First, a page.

Respecting the Convective Threats to Aviation from Severe Thunderstorms (credit: Capital Weather Gang)
DISCUSSION: There is no debate whatsoever that weather and aviation do not ever mix well under any circumstances. Having said that, is important to acknowledge the fact that the aviation industry often tries to challenge the natural threats provided by severe weather (i.e., namely those threats which are generated by deep convective storms). Often times, this leads to tremendous safety and protocol issues across the mediation industry by way of commercial and/or private aircraft trying to race through developing and or request severe storms close to if not at their peak intensity. When aircraft of any size try to do this, there are quite often dangerous if not disastrous results due to aircraft encountering threats created by strong winds (i.e., often realized in the form of strong downdrafts which can affect an aircraft’s ability to maintain level flight), cloud to ground lightning, and/or large damaging hail.
Therefore, it definitely goes without saying that when private and/or commercial aircraft attempt to across peak intensity or developing convection, this can lead to major safety issues for both crew and passengers alike. In the case of a recent American Airlines departing from San Antonio, Texas and bound for Phoenix, Arizona, disaster struck when the plane attempted to steer around the periphery of a cluster of deep convective storms which were blossoming and bubbling up at the time of the plane’s approach. Hence, as the American Airlines flight made its approach through the storms, the flight ran into a part of the convective storm cluster which was intensifying more rapidly and allowed for robust hail development which greatly affected the duration of this flight. As a result of this aircraft’s encounter with the hail-producing thunderstorm, there was a forced diverted landing over in El Paso, Texas. Thus, it was a very dangerous (and arguably poor decision) to attempt to fly through this particular bout of severe weather in consideration of the inherent hail threat which increased during the evolution of this particular storm cluster.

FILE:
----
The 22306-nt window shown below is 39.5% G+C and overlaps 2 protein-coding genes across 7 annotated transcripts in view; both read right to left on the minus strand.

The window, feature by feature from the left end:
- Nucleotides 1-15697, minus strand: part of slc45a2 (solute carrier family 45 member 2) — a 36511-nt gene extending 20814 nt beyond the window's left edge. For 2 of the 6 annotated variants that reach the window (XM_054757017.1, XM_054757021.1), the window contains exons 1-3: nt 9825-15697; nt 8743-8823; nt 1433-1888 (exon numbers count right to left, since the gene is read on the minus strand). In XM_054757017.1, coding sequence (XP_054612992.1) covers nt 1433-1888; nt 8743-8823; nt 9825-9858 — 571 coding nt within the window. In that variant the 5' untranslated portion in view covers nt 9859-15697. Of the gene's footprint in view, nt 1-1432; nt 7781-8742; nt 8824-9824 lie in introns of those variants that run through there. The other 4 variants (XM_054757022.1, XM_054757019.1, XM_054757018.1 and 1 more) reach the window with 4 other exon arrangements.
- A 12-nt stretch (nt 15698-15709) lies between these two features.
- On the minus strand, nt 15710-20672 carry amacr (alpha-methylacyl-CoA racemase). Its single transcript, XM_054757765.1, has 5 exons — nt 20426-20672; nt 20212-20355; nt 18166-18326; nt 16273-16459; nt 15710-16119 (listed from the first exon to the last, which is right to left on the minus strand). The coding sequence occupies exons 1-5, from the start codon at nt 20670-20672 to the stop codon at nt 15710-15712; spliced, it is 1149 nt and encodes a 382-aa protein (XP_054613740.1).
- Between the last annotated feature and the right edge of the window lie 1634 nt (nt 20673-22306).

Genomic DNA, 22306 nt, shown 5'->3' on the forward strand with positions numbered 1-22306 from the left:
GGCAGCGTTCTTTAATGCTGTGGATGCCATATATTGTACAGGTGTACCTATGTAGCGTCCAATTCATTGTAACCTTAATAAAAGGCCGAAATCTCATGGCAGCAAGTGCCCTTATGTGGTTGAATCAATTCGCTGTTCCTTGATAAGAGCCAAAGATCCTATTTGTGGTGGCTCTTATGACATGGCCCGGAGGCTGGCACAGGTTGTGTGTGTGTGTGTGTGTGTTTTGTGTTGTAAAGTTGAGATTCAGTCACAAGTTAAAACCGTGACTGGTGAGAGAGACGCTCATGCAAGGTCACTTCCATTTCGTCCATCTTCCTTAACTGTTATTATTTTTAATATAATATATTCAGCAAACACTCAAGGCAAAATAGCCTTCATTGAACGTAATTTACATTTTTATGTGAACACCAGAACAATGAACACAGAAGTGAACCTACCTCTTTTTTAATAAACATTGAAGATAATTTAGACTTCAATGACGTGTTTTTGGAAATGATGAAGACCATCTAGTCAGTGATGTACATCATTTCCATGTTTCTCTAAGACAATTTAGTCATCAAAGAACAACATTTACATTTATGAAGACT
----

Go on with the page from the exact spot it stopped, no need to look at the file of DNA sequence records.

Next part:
In consideration of this severe weather event, it is important to recognize that severe thunderstorms can form in an exceptionally short period of time and can have a profound impact on the aviation industry as a whole. Hence, when there is severe weather threatening, it is imperative for private and/or commercial aircraft to avoid deep convective storms at all times to remain in a safe flying environment. Above all else, it can be optimal to choose times and regions to fly through which typically do not experience major climatological severe weather impacts from deep convective storms during a given part of the year.
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© 2018 Meteorologist Jordan Rabinowitz